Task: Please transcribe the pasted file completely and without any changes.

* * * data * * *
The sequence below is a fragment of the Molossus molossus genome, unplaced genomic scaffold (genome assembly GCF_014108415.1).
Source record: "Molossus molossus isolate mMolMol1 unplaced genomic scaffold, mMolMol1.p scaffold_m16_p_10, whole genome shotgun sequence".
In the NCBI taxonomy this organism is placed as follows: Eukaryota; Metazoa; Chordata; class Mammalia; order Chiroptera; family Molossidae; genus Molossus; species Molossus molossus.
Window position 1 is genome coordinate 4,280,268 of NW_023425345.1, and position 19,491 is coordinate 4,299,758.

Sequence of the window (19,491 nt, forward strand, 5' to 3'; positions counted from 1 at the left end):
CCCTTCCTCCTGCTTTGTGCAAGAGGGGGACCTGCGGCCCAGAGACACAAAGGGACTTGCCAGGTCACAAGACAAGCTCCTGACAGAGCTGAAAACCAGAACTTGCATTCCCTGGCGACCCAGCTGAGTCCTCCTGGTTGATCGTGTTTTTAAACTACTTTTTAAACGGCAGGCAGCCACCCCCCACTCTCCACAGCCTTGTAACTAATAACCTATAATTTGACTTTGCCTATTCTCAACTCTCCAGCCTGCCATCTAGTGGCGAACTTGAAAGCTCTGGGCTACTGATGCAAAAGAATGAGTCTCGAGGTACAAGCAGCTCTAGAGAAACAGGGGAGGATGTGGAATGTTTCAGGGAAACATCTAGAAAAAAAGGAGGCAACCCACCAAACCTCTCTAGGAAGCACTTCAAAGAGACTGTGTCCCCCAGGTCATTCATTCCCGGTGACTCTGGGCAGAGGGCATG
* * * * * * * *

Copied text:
The sequence below is a fragment of the Molossus molossus genome, unplaced genomic scaffold (genome assembly GCF_014108415.1).
Source record: "Molossus molossus isolate mMolMol1 unplaced genomic scaffold, mMolMol1.p scaffold_m16_p_10, whole genome shotgun sequence".
In the NCBI taxonomy this organism is placed as follows: Eukaryota; Metazoa; Chordata; class Mammalia; order Chiroptera; family Molossidae; genus Molossus; species Molossus molossus.
Window position 1 is genome coordinate 4,280,268 of NW_023425345.1, and position 19,491 is coordinate 4,299,758.

Sequence of the window (19,491 nt, forward strand, 5' to 3'; positions counted from 1 at the left end):
CCCTTCCTCCTGCTTTGTGCAAGAGGGGGACCTGCGGCCCAGAGACACAAAGGGACTTGCCAGGTCACAAGACAAGCTCCTGACAGAGCTGAAAACCAGAACTTGCATTCCCTGGCGACCCAGCTGAGTCCTCCTGGTTGATCGTGTTTTTAAACTACTTTTTAAACGGCAGGCAGCCACCCCCCACTCTCCACAGCCTTGTAACTAATAACCTATAATTTGACTTTGCCTATTCTCAACTCTCCAGCCTGCCATCTAGTGGCGAACTTGAAAGCTCTGGGCTACTGATGCAAAAGAATGAGTCTCGAGGTACAAGCAGCTCTAGAGAAACAGGGGAGGATGTGGAATGTTTCAGGGAAACATCTAGAAAAAAAGGAGGCAACCCACCAAACCTCTCTAGGAAGCACTTCAAAGAGACTGTGTCCCCCAGGTCATTCATTCCCGGTGACTCTGGGCAGAGGGCATG